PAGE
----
But Lennon is not the only star of this show. McCartney once again proves that he is the consummate multi-instrumentalist with his performances on “Why Don’t We Do It in the Road,” “Martha My Dear,” and “Wild Honey Pie” then lays down some incredible drum tracks for the first two songs “Back in the U.S.S.R.” and “Dear Prudence.” His ability to adapt to any situation shines as he convincingly performs ’20s style jazz (“Honey Pie”), saloon-style country (“Rocky Raccoon”), acoustic ballads (“Blackbird” and “Mother Nature’s Son”), reggae (“Ob-La-Di, Ob-La-Da”) and possibly the hardest rocking song the Beatles ever recorded, “Helter Skelter.” He also contributes some fantastic bass and piano playing to the compositions of his bandmates at a time when Lennon was playing on less and less material that he didn’t write.

Lennon actually didn’t play on any of Harrison’s four songs on The White Album. But this didn’t hinder the final result with the lead guitarist offering some of his best work to date. The baroque backing of “Piggies” juxtaposes the biting satire of the lyrics perfectly while the otherworldly feeling of “Long, Long, Long” complements this lyrical paean to God. And while the funky “Savoy Truffle” is one of my favorite Harrison songs, it is “While My Guitar Gently Weeps” that stands out as the moment that Harrison truly arrived as a songwriter in the eyes of many fans and critics. And not only does Starr offer us his first solo outing as a composer, the country influenced “Don’t Pass Me,” he closes the album singing Lennon’s ballad “Goodnight,” and turns in some inspired drumming throughout.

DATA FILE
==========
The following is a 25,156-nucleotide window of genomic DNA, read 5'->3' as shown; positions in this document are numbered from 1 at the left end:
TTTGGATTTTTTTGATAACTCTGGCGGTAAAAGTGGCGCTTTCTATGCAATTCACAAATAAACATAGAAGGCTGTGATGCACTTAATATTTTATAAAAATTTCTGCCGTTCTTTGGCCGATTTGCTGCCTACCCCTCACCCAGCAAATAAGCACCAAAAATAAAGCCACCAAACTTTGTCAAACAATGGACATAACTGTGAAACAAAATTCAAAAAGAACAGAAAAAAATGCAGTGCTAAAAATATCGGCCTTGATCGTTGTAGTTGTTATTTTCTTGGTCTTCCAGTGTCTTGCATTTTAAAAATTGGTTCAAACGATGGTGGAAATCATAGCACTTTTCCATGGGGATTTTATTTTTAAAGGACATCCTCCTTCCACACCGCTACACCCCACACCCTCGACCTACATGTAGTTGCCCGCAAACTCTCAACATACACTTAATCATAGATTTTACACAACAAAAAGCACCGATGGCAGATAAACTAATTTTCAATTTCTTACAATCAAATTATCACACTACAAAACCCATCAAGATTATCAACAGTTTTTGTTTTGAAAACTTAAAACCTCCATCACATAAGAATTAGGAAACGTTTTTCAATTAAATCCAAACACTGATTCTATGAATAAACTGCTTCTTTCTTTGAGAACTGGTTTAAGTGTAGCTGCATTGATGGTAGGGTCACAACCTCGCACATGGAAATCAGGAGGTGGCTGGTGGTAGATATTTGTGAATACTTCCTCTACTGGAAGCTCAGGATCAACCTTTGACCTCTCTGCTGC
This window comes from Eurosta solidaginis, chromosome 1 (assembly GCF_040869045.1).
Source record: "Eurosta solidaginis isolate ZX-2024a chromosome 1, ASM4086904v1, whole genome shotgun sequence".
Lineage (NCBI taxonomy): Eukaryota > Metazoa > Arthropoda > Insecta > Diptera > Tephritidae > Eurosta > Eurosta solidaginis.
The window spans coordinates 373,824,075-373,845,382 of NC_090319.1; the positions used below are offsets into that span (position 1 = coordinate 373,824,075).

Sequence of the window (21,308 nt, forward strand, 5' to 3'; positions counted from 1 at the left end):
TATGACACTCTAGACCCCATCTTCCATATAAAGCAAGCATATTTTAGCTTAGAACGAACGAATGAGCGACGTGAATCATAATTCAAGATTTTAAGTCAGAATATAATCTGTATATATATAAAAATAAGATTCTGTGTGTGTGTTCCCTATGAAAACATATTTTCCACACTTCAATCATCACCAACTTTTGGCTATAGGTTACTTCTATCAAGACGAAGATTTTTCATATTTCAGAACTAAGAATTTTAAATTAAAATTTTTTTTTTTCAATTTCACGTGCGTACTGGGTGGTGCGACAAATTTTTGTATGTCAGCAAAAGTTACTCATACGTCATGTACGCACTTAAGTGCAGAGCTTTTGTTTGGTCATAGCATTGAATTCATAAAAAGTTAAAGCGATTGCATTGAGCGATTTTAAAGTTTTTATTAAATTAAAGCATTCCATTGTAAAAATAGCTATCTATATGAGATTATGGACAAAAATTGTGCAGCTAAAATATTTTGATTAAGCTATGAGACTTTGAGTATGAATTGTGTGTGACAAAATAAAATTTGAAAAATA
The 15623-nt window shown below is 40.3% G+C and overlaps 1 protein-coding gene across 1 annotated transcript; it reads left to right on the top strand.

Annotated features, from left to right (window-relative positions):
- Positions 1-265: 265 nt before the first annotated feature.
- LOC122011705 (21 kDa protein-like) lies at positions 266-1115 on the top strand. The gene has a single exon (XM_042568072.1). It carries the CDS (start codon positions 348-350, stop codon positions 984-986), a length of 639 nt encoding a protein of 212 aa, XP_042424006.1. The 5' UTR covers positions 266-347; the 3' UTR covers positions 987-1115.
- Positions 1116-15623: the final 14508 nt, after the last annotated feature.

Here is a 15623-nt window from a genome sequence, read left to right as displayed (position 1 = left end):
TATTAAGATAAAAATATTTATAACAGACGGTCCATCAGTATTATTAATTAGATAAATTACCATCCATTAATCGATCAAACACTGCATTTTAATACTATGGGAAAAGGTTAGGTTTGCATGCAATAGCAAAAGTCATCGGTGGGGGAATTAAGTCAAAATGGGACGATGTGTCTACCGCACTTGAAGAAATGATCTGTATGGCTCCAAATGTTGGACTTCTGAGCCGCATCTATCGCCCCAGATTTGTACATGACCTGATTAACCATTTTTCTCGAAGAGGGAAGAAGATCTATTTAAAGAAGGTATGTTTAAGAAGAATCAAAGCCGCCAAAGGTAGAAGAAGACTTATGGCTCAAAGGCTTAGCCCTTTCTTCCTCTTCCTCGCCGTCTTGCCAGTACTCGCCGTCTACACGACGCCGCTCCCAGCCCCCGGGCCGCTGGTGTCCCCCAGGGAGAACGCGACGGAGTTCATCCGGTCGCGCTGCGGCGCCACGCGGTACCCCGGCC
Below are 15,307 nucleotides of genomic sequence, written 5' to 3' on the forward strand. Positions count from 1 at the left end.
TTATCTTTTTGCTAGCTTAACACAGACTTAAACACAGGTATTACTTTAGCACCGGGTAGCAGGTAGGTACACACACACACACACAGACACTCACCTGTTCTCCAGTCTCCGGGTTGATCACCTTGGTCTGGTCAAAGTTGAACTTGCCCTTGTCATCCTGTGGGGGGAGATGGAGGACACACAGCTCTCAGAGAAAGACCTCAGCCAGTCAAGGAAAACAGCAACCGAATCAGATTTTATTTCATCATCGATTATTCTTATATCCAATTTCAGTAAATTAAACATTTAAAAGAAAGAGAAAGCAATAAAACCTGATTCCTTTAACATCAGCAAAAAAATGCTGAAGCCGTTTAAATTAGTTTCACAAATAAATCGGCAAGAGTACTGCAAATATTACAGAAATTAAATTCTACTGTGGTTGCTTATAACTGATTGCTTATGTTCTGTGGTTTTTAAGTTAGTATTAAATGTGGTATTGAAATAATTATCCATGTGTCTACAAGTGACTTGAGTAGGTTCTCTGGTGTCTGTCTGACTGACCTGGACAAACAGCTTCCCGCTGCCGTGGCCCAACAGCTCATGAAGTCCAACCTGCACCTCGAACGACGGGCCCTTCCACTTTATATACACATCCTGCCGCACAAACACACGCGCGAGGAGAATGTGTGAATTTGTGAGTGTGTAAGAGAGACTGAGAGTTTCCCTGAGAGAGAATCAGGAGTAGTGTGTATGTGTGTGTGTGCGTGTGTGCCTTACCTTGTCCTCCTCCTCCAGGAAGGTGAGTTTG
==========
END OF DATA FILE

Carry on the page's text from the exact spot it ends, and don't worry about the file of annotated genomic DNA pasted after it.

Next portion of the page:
While the Beatles constantly discarded ideas and changed their approach to creating music to avoid clichés, The White Album brought together all that they had learned in their decade together. The songs contained on those two pieces of wax embraced the musical styles that helped shape the band into the force that they had become, while putting a fresh spin on genres familiar to the record buying public. It is truly a high-water mark in their career — one that would sadly be over in a little over a year after its release.

– Anthony Robustelli

Photo Credit: The Beatles singing during a TV show on the stage of the Saville Theatre in 1968 in London, United Kingdom. (Photo by Keystone-France/Gamma-Rapho via Getty Images)

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3 comments on “The White Album Is My Desert Island Disc

  1. And to think the lads particularly despised each other during the entirety of the recording of this ultimately compelling collection of eclectic songs. In my experience as a rock music enthusiast and Beatles nut this is the most earthy, energetic, natural and organic collection of songs EVER blessed upon us.

  2. Someone on Facebook pointed out that the image accompanying this article is probably from 1966, and certainly not from the White Album period. And it’s an unappealing image as well – check out McCartney. There are literally thousands of images to choose from. Not too late.

  3. […] Related: “‘The White Album’ Is My Desert Island Disc” […]